More than a dozen refugee families from war-torn areas of the world, particularly Afghanistan and Iraq, will be relocated to the Hudson Valley early in 2017.
This initiative is thanks to the efforts of a coalition of local universities and faith based organizations called the Mid Hudson Refugee Solidarity Alliance in partnership with Church World Services (CWS).
According to a fact sheet created by CWS, today we face the worst humanitarian crisis since World War II, with more than 65 million people displaced from their homes as a result of war. Additionally, an average of 24 people were forced to flee every minute and 51 percent of the world’s refugees were children.
CWS is one of nine refugee resettlement agencies in the United States which contracts with the federal government to resettle refugees and administer services and assistance to help the families adjusting to their new lives. CWS has helped over 850,000 in the past 70 years.
The Alliance includes: Vassar College, SUNY New Paltz, Dutchess Community College, Mount Saint Mary College, Bard College, Vassar Temple and Christ Episcopal Church in Poughkeepsie, Masjid alNoor Mosque in Wappingers Falls, as well as the Dutchess County Interfaith Council and the Greater Newburgh Interfaith Council.
Professor and Chair of History at Vassar Maria Höhn was involved in the beginning stages of creating the alliance. Last spring, Höhn taught a six-week class about the refugee crisis which inspired her students to begin thinking about how they could help beyond advocacy. After meeting with a synagogue, Vassar Temple, a Christian Church, Christ Episcopal and a Mosque, Masjid al-Noor the group contacted CWS to help them navigate through the process.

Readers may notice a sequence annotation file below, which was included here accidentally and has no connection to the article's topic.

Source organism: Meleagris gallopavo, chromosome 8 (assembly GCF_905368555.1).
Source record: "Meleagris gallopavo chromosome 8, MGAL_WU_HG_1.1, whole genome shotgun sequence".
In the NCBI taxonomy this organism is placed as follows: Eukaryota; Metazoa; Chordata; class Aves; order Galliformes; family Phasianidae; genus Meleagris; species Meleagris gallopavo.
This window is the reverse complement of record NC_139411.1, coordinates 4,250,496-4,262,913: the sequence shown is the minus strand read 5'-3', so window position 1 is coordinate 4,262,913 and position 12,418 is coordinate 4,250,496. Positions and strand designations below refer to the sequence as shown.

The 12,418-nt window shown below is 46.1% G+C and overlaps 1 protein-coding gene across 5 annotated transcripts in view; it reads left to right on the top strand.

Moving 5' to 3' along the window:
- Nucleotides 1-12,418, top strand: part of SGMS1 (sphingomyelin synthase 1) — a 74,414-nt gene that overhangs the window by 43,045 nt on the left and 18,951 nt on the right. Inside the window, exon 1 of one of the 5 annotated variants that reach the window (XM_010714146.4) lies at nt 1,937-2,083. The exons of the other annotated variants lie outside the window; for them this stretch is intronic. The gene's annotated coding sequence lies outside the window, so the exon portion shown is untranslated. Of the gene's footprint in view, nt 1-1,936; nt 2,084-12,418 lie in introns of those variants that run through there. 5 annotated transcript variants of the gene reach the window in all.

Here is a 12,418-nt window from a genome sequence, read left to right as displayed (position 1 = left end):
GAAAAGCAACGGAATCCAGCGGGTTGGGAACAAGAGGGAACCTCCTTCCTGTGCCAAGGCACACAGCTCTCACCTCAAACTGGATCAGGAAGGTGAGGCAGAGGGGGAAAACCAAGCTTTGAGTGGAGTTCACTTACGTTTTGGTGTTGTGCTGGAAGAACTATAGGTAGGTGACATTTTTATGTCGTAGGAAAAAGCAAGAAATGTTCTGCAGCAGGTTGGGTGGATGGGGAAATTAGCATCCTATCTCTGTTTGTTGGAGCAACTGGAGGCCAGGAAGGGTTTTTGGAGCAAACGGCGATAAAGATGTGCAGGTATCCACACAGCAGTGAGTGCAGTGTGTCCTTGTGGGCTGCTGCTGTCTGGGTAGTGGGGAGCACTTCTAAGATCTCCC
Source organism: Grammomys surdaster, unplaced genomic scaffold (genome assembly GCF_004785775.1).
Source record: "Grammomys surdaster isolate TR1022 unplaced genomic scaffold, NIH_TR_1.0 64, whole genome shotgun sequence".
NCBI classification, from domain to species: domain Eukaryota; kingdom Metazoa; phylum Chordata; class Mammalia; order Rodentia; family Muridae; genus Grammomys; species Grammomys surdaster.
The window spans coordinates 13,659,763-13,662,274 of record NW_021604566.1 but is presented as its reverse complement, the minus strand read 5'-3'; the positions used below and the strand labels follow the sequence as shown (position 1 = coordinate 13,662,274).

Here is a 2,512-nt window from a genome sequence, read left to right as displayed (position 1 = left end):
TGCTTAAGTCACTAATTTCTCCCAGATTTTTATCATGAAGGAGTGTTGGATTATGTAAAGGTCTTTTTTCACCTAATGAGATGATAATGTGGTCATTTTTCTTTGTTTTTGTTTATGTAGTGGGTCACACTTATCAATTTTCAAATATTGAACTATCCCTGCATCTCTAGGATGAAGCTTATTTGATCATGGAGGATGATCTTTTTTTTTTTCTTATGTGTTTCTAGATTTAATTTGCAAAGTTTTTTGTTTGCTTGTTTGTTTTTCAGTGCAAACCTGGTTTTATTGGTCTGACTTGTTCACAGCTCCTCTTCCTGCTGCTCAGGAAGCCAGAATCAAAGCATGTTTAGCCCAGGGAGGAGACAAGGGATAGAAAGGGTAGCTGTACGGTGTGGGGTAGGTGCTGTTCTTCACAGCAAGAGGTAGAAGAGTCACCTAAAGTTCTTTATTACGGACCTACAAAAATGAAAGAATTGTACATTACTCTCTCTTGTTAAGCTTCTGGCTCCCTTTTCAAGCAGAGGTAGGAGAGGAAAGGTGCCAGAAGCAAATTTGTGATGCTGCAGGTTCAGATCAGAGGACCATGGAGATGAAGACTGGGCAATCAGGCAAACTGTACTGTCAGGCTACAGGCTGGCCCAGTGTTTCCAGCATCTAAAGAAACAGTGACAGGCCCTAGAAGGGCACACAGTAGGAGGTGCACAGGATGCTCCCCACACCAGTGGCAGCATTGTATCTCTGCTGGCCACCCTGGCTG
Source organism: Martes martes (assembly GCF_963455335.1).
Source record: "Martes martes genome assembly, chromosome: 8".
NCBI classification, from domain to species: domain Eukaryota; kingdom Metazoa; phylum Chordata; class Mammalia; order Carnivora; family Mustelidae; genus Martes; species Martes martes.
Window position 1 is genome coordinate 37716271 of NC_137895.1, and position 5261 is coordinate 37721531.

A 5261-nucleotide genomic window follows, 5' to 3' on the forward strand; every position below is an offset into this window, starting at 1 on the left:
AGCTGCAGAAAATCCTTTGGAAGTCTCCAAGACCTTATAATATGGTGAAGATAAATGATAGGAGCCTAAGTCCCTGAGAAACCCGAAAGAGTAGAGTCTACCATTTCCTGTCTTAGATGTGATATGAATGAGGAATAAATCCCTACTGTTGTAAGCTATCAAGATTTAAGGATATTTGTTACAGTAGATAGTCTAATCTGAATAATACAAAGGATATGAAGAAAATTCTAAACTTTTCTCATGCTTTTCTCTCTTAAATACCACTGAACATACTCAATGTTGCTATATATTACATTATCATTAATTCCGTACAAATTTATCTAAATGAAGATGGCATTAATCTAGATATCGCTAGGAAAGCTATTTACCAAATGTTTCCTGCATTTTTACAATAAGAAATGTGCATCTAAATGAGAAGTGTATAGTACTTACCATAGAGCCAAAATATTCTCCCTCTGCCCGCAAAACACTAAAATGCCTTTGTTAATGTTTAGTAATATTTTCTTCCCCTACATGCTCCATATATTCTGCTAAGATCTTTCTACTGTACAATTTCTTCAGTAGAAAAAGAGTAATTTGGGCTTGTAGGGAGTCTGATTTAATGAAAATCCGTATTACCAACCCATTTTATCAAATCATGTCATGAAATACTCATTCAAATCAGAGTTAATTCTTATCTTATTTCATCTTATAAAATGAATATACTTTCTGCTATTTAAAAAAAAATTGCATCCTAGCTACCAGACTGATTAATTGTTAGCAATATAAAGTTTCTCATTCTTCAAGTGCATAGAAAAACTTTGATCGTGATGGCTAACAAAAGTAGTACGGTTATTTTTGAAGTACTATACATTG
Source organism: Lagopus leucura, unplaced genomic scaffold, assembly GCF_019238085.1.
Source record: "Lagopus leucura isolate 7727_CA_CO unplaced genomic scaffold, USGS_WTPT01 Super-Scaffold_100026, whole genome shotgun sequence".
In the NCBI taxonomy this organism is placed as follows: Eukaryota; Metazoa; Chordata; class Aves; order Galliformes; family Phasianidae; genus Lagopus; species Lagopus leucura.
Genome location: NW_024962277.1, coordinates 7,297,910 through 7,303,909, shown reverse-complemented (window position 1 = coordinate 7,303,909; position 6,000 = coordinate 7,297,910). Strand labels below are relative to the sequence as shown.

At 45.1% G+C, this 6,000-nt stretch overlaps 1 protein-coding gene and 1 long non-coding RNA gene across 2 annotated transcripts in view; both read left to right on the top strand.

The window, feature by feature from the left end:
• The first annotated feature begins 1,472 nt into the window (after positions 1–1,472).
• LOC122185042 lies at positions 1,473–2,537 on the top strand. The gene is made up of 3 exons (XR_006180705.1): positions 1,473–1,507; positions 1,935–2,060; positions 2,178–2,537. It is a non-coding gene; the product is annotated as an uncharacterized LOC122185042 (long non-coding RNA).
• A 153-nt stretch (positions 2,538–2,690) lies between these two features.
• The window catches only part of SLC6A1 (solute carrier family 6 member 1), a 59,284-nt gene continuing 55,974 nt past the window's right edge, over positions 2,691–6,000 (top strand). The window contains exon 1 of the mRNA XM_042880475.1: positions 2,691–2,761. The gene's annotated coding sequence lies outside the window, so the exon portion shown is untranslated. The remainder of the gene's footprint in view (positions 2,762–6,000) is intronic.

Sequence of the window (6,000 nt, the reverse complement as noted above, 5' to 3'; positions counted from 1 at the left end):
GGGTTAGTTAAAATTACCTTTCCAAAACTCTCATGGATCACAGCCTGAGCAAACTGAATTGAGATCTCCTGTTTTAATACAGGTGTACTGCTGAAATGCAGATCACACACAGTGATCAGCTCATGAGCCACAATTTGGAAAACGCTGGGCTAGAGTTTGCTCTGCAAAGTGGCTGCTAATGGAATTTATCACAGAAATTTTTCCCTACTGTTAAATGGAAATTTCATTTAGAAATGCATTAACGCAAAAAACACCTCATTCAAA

“Since that initial contact, more congregations have joined up to do the same, as well as local institutions of higher education,” she said. “That is how all this started and we hope to be welcoming families soon to the Hudson Valley.”
Reverend Susan Fortunato at Christ Episcopal Church said that CWS coordinates with the state department to move refugee families through a series of transportation and when they ultimately arrive at the airport, they will be picked up by CWS and brought to local communities.
By the time these families are cleared for resettlement in the U.S. they will have been thoroughly vetted by the State Department and Homeland Security for about two years. Fortunato said that only part of the funds for resettlement comes from the government and that groups like the Alliance are crucial in the resettlement process.
“What I understand is that the government allocates $2,000 per refugee family for resettlement, now that’s not very much so it’s local organizations like my church that agree to sponsor a family and that requires us as a church to raise about $6,000 to help that family to get furniture, get the support, get the transportation they need to make the transition into America as quickly as they can,” she said.
The Alliance also hopes to provide access to services such as dentists and doctors, language classes and furniture. Volunteers are also encouraged to get involved and contribute in terms of furniture and household goods.
Fortunato said that the exact location for the families resettlement is not know at this time and will likely be different for each family.
“Every family is really unique and the goal of the organization is to relocate the families in areas where they will have the greatest chance of success,” she said.
The Alliance and CWS look forward to welcoming refugees into local communities early next year.
“It is the right thing to do, and it is the American thing to do,” Höhn said.